Sustainable Communities news
Members of Northern Arizona University’s Sustainable Communities program are making a difference every day. Discover what projects and studies they are currently involved in.
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Graduate student Joseph Amazuwa Chirwa improves livelihood of African community Accordion Closed
Joseph Amazuwa Chirwa, a graduate student in Sustainable Communities and recipient of the 2019 Maxwell-Lutz Community Impact Award, spent the summer in Africa working on a community-based waste management project in the Chitete-Kasungu Municipality in Malawi. The month-long project aimed to help the local community realize the economic incentive that lies beneath waste. Working specifically with the Chitete Women Cooperative, Joseph encouraged and implemented recycling and composting in the township’s communal garden, worked with the cooperative to manage solid waste, and stressed the importance of micro credit through waste management. He also introduced an in-school recycling campaign to develop technologies to mitigate the waste program. The initial project, intended to improve the livelihood of this low-income municipality, has now been adopted by the community. The project is made possible through funding by Susanna Maxwell and Barry Lutz.
Maya Rappaport shares her passion Accordion Closed
Maya Rappaport, a master’s student in the Sustainable Communities, is on a mission to save the American kestrel—“gorgeous, charismatic, adorable, colorful little falcons” that live throughout the western hemisphere and, though not endangered yet, are well on their way as their habitats and food supplies are wiped out. She’s hoping to stop the dramatic decrease before the species reaches that point. And she needs your help. Read more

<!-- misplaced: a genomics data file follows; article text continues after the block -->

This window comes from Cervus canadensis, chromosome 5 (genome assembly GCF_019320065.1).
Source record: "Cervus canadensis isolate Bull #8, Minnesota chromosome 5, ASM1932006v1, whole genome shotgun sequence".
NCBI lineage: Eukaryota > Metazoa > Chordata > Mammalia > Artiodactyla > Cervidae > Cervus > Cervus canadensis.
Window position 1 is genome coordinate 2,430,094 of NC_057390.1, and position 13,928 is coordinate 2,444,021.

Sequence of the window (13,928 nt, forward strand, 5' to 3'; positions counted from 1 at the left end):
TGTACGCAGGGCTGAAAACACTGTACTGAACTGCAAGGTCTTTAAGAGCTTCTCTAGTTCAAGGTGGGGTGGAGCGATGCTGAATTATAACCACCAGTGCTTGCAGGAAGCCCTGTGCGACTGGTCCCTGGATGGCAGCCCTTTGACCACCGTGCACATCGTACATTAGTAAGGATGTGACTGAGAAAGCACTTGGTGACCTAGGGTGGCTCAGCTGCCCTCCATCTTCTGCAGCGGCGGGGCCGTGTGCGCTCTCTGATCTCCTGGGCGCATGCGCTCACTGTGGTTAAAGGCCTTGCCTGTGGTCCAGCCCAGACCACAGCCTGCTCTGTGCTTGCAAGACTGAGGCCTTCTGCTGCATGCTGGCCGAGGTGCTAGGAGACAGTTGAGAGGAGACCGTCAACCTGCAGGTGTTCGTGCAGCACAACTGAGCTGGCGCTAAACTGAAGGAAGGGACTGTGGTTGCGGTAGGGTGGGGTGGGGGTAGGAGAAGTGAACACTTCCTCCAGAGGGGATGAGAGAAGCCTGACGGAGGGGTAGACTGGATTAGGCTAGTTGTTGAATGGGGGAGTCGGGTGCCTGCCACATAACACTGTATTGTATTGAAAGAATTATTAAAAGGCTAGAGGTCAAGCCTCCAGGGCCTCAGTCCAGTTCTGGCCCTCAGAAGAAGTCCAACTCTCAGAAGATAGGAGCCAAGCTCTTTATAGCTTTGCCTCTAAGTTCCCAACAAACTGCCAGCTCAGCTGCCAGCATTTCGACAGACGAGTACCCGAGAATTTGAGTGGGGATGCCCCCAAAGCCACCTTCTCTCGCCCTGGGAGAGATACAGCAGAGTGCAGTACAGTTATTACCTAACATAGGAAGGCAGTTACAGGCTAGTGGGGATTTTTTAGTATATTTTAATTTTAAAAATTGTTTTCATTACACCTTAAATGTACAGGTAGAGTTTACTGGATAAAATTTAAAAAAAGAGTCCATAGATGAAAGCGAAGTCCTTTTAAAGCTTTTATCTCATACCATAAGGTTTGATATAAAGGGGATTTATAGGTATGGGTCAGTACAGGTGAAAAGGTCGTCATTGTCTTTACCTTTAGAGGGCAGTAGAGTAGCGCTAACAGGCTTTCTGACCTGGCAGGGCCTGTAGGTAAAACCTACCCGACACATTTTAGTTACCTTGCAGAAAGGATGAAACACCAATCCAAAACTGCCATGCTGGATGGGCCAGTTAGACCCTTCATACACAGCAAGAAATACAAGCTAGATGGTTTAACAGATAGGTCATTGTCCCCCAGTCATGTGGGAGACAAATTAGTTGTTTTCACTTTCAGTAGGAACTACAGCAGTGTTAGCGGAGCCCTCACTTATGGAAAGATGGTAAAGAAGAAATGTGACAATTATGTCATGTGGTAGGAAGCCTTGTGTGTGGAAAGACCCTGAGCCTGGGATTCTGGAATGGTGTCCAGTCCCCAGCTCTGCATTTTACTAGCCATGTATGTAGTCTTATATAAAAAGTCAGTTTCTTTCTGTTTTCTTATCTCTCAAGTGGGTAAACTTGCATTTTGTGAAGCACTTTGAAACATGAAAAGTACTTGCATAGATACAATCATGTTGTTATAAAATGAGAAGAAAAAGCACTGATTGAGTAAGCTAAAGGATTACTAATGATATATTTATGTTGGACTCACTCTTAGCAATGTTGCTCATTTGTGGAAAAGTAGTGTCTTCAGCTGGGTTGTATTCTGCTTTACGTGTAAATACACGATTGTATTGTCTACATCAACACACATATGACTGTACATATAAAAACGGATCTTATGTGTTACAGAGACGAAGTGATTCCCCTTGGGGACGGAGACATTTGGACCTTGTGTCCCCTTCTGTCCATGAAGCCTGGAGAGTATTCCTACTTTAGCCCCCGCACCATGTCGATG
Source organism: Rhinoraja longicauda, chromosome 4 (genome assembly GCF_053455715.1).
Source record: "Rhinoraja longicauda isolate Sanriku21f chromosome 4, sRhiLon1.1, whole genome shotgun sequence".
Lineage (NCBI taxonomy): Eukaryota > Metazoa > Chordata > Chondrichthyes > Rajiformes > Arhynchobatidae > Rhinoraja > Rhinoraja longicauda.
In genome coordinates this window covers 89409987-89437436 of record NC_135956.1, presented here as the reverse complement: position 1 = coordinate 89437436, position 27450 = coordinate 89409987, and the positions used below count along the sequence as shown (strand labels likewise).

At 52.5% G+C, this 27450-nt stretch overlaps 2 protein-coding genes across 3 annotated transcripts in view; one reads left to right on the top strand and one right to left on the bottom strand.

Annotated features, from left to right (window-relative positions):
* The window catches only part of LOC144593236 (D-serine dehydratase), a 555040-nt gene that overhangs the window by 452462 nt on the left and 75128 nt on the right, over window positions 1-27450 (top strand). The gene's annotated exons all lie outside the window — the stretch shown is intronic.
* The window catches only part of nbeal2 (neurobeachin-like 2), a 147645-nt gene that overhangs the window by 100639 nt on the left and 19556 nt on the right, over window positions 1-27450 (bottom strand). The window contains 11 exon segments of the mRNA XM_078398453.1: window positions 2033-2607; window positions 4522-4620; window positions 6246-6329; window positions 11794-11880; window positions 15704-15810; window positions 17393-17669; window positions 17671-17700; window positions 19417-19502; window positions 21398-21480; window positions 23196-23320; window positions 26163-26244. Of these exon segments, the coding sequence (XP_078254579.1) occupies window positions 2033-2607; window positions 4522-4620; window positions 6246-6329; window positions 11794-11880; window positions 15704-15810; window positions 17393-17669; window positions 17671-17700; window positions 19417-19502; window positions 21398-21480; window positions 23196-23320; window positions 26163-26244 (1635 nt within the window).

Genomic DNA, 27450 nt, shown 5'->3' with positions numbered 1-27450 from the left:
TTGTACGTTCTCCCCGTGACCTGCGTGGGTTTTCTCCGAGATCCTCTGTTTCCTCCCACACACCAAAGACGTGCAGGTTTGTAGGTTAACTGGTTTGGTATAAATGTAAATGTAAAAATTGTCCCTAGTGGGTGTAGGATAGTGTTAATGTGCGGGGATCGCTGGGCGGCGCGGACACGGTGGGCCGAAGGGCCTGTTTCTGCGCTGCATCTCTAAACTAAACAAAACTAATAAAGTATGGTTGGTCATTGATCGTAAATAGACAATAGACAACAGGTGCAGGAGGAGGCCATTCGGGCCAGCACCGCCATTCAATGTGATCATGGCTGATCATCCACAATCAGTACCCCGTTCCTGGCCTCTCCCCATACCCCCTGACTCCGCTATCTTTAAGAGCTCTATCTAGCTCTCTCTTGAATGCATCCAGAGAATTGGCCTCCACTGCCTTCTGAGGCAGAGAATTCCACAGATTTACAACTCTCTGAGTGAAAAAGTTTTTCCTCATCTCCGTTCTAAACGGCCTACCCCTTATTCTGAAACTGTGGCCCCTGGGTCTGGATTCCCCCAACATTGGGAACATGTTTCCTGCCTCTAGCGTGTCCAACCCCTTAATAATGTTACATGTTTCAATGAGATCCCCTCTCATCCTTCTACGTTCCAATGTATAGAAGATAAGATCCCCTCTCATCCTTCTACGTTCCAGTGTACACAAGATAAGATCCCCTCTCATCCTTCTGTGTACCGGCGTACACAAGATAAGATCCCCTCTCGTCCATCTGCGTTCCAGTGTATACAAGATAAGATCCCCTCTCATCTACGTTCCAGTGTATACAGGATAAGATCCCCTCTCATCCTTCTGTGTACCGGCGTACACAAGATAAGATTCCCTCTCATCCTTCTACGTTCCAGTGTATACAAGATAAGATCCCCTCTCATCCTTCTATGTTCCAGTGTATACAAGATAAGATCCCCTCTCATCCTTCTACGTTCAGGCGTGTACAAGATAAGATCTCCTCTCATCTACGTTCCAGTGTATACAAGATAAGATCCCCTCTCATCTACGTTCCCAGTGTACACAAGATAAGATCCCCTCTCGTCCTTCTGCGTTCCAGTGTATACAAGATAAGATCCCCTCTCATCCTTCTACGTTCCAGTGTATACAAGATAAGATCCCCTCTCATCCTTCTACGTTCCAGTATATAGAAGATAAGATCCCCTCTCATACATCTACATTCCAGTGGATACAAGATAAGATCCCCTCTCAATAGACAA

Dr. Diana Stuart Coauthors New Book on Climate Change Accordion Closed
SUS Associate Professor Diana Stuart, in collaboration with Dr. Brian Petersen of the Department of Geography, Planning and Recreation and Dr. Ryan Gunderson of Miami University, recently published a new book examining degrowth as a response to climate change. The Degrowth Alternative: A Path to Address our Environmental Crisis? suggests that managed economic contraction is the best way to reduce greenhouse gas emissions and their associated climate change impacts.
Parched Exhibit Wins Research/Creative Activity Award Accordion Closed
Parched: The Art of Water in the Southwest is a multimedia art exhibit that was on display at the Coconino Center for the Arts in late 2020, and is now on view at the Amerind Foundation in Dragoon, Arizona. SUS program coordinator Peter Friederici contributed essays to the exhibit, which this spring won the 2021 Research/Creative Activity Award from the NAU Office of Research. Friederici’s fellow award winners were Josh Biggs (NAU Marketing), Debra Edgerton (College of Arts and Letters), Neal Galloway (College of Arts and Letters), and Jane Marks (ECOSS).